China cyber attacks against Google pure fabrication

China cyber attacks against Google pure fabrication
China cyber attacks against Google pure fabrication 

People's Daily Online
February 24, 2010

The New York Times, the Wall Street Journal, Financial Times and some 
other newspapers have published articles indicating that cyber attacks 
targeting Google and several other U.S. companies were from China. Such 
allegations are arbitrary and biased.

These articles take as evidence that hackers' IP addresses could be 
traced back to two schools in China. However, it is common sense that 
hackers can attack by hijacking computers from anywhere in the world. 
This fact also explains why hackers are hard to be tracked down.

Computers in China are easy to be hijacked by hackers as internet 
security technology and services are still underdeveloped in China. The 
majority of Chinese internet users also lack security awareness and 
adequate protection measures.

The hackers' IP addresses could by no means vindicate the newspapers' 
allegations that the attacks were carried out by Chinese citizens or 
from within China.

Certain newspapers went even further by indicating that the Chinese 
government and the military might have supported those cyber attacks.

The New York Times says the Lanxiang vocational school in eastern 
Shandong province, one of the schools from which the cyber attacks were 
said to originate, has military support. Another school, the Shanghai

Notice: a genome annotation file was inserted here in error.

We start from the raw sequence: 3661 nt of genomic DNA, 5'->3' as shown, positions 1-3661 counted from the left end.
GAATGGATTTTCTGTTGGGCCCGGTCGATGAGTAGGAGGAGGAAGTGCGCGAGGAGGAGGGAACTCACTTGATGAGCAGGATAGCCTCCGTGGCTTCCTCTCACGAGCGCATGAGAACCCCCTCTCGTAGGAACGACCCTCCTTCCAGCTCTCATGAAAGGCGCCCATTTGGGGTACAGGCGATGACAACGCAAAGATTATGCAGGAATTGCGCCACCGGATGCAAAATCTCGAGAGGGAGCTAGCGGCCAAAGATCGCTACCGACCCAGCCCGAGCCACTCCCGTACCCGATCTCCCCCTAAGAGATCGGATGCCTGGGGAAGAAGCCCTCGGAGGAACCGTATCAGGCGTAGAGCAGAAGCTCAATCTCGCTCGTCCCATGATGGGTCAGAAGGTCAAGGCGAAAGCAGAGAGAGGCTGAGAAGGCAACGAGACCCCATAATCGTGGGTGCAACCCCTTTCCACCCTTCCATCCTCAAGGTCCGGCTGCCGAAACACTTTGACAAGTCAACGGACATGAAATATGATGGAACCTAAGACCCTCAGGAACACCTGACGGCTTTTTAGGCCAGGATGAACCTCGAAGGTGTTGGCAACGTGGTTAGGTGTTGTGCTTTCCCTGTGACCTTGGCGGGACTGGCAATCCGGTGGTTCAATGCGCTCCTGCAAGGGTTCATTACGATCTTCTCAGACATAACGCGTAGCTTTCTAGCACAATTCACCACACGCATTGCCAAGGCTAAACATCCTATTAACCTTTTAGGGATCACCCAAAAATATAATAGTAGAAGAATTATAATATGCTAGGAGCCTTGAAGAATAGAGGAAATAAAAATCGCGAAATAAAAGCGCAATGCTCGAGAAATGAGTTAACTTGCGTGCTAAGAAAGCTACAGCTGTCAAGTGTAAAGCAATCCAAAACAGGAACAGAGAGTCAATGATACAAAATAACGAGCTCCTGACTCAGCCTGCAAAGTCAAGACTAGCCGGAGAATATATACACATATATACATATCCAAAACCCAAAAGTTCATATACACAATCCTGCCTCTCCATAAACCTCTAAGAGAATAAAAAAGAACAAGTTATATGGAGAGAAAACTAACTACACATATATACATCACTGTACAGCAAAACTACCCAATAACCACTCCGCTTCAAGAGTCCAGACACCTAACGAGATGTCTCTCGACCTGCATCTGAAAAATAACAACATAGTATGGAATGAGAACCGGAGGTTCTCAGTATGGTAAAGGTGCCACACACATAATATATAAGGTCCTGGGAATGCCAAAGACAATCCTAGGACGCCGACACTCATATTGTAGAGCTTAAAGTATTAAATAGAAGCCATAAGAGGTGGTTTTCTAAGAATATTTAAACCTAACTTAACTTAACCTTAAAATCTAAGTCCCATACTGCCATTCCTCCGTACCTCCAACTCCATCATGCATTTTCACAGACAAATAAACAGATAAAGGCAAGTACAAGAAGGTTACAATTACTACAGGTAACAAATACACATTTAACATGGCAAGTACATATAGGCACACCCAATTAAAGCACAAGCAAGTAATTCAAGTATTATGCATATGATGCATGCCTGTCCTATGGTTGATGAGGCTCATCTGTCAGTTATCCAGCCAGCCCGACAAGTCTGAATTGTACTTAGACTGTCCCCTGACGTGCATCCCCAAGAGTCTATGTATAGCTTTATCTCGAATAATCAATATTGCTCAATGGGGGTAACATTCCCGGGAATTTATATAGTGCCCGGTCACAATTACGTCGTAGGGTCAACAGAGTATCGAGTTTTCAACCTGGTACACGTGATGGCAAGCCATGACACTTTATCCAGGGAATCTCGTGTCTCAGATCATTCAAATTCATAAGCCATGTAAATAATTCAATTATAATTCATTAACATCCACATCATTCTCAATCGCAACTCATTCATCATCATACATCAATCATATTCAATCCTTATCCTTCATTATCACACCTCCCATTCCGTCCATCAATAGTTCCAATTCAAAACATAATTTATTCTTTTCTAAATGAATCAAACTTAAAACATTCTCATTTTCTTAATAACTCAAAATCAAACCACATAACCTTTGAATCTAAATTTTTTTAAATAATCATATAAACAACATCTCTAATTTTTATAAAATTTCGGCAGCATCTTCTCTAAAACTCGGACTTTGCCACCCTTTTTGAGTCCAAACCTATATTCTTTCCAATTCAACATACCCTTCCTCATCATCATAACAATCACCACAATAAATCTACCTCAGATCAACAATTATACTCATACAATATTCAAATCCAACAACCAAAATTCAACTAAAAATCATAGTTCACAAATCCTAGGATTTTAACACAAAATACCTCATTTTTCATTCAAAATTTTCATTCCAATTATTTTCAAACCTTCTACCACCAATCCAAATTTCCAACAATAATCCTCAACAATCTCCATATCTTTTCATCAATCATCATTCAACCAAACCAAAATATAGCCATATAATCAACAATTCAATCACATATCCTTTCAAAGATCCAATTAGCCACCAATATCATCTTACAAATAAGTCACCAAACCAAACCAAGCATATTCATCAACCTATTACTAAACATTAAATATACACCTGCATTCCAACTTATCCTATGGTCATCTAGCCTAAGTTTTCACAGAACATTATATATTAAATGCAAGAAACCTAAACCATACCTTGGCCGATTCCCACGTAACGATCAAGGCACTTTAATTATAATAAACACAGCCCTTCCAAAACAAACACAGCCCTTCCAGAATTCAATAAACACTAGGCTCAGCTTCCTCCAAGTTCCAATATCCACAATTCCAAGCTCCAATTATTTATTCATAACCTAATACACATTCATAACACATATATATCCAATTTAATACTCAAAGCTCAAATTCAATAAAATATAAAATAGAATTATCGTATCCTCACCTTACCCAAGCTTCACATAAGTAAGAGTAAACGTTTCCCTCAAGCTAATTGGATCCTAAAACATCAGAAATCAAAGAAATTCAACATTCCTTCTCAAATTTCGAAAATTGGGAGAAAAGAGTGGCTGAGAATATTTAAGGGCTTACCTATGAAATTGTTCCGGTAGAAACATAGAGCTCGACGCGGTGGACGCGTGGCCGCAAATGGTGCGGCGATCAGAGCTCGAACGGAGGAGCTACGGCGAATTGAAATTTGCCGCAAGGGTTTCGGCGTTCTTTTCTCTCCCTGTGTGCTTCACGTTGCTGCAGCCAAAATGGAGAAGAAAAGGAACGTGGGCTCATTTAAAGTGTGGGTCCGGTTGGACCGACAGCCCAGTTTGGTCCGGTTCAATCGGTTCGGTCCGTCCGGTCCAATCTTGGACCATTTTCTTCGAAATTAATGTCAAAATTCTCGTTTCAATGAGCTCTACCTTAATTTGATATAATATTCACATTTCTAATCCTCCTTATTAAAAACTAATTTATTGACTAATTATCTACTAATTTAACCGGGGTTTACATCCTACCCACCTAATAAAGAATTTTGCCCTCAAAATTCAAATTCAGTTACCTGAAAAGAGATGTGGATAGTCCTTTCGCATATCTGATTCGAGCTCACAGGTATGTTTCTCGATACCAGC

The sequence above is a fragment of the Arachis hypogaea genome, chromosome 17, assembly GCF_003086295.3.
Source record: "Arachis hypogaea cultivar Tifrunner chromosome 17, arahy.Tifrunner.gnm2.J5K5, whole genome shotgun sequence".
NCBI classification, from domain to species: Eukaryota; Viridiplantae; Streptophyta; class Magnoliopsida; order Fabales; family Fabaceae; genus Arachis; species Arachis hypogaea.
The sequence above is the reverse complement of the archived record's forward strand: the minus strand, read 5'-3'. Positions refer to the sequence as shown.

Jiaotong University, "has received financing from a high-level 
government science and technology project."

The New York Times went to great lengths to mention that "graduates of 
the (Lanxiang) school's computer science department are recruited by the 
local military garrison each year."

The paper, however, did not care to tell its readers that a school in 
China does not need to have any special relationship with the military 
to have its graduates in uniform. It is also true in the United States, 
where the New York Times is based.

China's attitude toward cyber attacks has been unequivocal and has 
adopted laws against such crimes, as China is one of the countries that 
bear the brunt of cyber attacks. It is way far-fetched to say that cyber 
attacks -- even if they were to originate from China or were to be 
carried out by Chinese citizens -- would have the support of the Chinese 

The U.S. government, on the other hand, takes a dubious attitude toward 
cyber attacks.

According to media reports, the U.S. Homeland Security and Defense 
departments have both openly recruited hackers.

People with a "blackhat perspective" and know how to "do threat 
modelling" are the best choices, said Philip Reitinger, Department of 
Homeland Security deputy undersecretary, at an information security 
conference last October.

Cyber crimes could cause immense losses for individuals, enterprises and 
nation-states. Effective supervision and closer international 
cooperation are ways to boost cyber security. Finger pointing is not.

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